Aug 4, 2021 - News

Sewer project to disrupt traffic in downtown Des Moines

A map showing the Ingersoll Run sewer separation project in downtown Des Moines.

Street closures are expected to last for an entire construction season. Segment 1, for example, will close in February or March and not reopen until November or December. Map courtesy of Des Moines Metropolitan Wastewater Reclamation Authority

Downtown Des Moines is going to look much different next year, due in part to a $29 million sewer project through much of MLK Parkway.

What's happening: The city is starting to alert nearby businesses and city event planners about the DSM Metropolitan Wastewater Reclamation Authority (WRA) project, which is slated to get underway in the coming months.

Why it matters: Construction will close some of downtown DSM's busiest streets for almost a year.

  • "This is going to be very disruptive and you're going to hear a lot about this project," WRA director Scott Hutchens warned the City Council last month.

Details: The WRA's Ingersoll Run project is a sewer separation, stretching from around 22nd and High Streets, through a section of Locust Street and along MLK from 15th Street to Principal Park.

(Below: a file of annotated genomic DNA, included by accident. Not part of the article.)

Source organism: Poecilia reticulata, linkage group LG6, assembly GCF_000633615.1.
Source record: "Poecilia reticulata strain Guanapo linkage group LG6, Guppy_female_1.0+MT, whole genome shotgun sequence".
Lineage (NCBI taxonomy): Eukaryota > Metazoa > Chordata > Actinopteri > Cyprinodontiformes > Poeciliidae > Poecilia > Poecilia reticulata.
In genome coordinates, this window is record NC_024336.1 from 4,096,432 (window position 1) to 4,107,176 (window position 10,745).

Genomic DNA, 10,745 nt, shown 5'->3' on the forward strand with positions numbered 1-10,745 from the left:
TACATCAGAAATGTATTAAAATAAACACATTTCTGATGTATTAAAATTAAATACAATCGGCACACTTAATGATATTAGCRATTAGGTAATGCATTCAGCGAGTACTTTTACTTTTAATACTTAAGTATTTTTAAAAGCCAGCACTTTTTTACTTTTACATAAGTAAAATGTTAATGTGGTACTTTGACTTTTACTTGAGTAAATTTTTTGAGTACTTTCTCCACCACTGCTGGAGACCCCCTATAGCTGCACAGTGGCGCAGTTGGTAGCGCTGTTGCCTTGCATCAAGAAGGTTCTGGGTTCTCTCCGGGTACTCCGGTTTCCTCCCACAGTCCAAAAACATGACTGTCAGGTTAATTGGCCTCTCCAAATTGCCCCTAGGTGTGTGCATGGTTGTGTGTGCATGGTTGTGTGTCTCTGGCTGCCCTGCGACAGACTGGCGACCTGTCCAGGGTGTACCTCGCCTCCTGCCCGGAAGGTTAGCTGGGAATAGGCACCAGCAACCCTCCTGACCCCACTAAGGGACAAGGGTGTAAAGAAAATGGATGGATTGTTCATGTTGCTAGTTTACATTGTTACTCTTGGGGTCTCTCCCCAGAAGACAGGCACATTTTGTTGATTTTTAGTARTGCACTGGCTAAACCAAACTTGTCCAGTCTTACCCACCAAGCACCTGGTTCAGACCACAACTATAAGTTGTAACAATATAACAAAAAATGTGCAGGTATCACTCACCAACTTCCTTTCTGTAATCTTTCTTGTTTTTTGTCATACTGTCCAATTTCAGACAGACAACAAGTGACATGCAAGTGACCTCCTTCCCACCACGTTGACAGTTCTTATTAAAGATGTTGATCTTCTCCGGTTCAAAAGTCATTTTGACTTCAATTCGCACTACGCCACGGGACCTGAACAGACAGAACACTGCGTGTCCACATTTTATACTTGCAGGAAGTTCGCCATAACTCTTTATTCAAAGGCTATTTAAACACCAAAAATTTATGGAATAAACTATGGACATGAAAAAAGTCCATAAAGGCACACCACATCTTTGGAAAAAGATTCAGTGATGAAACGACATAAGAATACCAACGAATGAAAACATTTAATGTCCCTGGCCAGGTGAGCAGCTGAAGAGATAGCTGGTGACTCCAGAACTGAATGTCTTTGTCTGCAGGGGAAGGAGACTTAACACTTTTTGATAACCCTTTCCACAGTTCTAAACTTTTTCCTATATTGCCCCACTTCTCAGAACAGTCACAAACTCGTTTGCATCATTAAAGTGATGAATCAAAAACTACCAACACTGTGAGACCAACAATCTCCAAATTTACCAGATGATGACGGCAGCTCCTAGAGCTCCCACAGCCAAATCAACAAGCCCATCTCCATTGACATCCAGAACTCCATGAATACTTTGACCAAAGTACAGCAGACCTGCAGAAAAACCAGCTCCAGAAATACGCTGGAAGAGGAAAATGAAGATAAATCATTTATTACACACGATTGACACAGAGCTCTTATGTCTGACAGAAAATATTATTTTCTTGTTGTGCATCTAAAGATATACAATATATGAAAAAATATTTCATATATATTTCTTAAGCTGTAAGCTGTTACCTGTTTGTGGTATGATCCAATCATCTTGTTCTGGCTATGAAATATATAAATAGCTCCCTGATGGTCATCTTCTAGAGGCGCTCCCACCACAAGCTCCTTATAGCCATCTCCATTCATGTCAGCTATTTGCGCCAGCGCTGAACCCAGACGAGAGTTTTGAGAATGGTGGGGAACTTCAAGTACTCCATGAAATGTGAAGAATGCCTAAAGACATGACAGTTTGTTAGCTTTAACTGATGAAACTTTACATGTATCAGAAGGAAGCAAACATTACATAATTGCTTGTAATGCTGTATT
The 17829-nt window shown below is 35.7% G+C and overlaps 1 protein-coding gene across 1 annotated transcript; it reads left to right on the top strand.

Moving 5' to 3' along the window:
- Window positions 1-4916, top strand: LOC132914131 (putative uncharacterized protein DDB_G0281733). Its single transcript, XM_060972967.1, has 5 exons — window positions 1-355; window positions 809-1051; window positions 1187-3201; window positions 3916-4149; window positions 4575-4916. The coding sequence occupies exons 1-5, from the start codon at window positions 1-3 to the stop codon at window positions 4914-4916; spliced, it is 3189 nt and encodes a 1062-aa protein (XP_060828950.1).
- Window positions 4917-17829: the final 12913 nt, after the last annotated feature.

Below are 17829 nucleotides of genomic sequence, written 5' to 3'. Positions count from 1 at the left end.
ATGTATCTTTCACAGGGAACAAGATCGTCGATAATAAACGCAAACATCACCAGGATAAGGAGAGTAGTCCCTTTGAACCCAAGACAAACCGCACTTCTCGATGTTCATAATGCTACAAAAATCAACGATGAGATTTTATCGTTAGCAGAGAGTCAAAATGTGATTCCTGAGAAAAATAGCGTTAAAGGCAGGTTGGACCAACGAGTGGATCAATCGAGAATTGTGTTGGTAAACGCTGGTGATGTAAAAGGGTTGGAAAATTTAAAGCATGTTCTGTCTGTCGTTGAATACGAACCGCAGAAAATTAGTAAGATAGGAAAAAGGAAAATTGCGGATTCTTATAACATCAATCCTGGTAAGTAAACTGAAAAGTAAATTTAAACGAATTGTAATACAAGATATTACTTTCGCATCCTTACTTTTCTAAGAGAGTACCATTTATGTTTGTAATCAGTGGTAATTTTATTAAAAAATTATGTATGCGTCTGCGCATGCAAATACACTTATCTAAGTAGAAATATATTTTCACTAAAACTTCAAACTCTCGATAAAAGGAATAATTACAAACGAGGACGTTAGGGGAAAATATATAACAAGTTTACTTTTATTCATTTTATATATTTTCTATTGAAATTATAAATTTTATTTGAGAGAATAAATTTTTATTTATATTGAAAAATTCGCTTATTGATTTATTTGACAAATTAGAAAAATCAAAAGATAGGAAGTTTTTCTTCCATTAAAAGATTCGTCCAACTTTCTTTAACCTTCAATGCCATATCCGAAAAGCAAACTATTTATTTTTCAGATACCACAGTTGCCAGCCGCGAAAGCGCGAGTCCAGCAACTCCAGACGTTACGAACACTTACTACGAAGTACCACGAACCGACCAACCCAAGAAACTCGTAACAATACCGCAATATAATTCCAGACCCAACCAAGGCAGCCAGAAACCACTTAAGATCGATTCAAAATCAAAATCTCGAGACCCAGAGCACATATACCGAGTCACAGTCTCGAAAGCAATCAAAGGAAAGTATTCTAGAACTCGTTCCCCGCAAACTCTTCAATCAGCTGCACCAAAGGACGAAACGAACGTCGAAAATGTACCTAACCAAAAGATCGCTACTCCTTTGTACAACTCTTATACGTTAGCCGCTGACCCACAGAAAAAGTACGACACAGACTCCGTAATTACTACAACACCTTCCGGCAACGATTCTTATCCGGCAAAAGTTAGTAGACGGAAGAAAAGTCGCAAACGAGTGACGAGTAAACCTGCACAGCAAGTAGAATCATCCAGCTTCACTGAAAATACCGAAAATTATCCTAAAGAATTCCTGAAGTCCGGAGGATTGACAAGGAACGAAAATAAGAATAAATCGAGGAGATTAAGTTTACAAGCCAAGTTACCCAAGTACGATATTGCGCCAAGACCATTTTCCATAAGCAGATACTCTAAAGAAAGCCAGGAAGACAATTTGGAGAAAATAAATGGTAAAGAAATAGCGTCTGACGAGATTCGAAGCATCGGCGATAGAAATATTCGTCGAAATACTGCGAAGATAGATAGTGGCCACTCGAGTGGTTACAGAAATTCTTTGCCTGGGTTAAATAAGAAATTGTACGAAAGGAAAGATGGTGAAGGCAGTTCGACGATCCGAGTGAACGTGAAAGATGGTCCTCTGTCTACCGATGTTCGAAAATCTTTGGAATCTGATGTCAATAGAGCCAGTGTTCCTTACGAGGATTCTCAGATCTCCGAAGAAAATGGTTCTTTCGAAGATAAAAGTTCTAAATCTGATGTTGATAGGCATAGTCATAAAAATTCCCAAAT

• Groundwork begins in January, and the completion date is anticipated to be around June of 2024.

Between the lines: Modern sewers are typically built so that raw sewage is carried in a separate line from rainwater runoff.

  • Some of DSM's sewers are more than 100 years old, and the city had 20 systems with combined lines. That's a problem because they can exceed capacity and discharge untreated wastewater into rivers or streams.

Flashback: The project is part of an agreement DSM made with environmental regulators back in 2003 to continue operating the WRA facility on the city's southeast side.

  • The following year, DSM started citywide sewer separations under a five-phase, $338 million plan that's expected to continue for another four years. Ingersoll Run is one of the last projects.

Of note: DSM is the only city in the metro with combined sewers, and regulators have agreed to keep one downtown because it's too costly to separate.

  • Thirteen others in Iowa, mostly river towns, are dealing with similar issues.
  • Nationally, there are 772 cities with such systems, according to the Environmental Protection Agency.

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